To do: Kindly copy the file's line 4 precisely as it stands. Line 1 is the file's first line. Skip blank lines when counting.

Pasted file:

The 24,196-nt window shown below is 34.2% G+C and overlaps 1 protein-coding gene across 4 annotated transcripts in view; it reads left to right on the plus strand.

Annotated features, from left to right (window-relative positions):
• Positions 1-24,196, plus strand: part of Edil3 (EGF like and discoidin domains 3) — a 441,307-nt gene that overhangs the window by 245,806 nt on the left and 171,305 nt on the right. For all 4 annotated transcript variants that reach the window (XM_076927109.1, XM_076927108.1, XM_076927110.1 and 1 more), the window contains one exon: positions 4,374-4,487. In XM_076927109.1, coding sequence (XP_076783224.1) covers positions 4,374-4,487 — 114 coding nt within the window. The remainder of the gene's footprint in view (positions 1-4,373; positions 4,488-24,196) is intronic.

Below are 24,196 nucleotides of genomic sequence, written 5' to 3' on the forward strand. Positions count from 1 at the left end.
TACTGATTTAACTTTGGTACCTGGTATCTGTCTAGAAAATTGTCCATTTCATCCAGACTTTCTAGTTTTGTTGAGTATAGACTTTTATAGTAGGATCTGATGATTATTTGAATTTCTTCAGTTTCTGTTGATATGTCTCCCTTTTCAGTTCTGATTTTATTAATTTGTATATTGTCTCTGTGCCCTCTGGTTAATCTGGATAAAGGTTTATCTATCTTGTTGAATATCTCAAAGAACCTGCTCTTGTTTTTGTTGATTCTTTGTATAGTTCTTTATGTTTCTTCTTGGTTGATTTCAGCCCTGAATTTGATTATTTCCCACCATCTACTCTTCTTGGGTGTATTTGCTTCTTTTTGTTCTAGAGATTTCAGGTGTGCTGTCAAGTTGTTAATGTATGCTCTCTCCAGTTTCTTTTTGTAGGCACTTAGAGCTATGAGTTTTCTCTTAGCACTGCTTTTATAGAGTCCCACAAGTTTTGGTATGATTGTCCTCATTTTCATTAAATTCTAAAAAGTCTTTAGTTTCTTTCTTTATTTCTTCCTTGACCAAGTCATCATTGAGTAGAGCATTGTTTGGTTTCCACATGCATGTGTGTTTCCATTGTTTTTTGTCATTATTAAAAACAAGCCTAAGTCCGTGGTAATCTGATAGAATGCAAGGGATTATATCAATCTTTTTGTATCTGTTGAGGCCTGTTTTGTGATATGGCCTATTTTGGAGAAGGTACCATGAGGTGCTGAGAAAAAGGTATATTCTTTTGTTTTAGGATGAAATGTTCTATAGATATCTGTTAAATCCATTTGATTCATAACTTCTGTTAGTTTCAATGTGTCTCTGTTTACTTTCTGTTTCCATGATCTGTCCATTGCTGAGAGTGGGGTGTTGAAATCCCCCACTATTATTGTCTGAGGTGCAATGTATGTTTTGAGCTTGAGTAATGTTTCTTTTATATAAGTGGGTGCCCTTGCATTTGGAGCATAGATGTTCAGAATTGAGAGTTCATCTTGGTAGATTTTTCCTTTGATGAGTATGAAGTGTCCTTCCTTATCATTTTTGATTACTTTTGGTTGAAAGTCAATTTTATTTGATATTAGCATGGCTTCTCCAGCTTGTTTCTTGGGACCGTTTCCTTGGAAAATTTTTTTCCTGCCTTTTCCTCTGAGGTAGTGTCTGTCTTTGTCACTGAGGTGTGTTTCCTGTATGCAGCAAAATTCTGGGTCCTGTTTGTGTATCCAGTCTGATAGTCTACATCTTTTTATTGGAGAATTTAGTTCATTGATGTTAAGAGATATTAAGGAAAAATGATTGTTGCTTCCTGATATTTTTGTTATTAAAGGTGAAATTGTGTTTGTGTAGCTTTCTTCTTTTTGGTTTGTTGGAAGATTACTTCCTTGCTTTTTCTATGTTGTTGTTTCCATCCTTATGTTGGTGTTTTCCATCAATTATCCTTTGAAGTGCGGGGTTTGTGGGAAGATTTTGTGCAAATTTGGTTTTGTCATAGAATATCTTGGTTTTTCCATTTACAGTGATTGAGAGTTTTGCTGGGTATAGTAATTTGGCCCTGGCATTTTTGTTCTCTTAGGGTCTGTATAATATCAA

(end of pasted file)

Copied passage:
Below are 24,196 nucleotides of genomic sequence, written 5' to 3' on the forward strand. Positions count from 1 at the left end.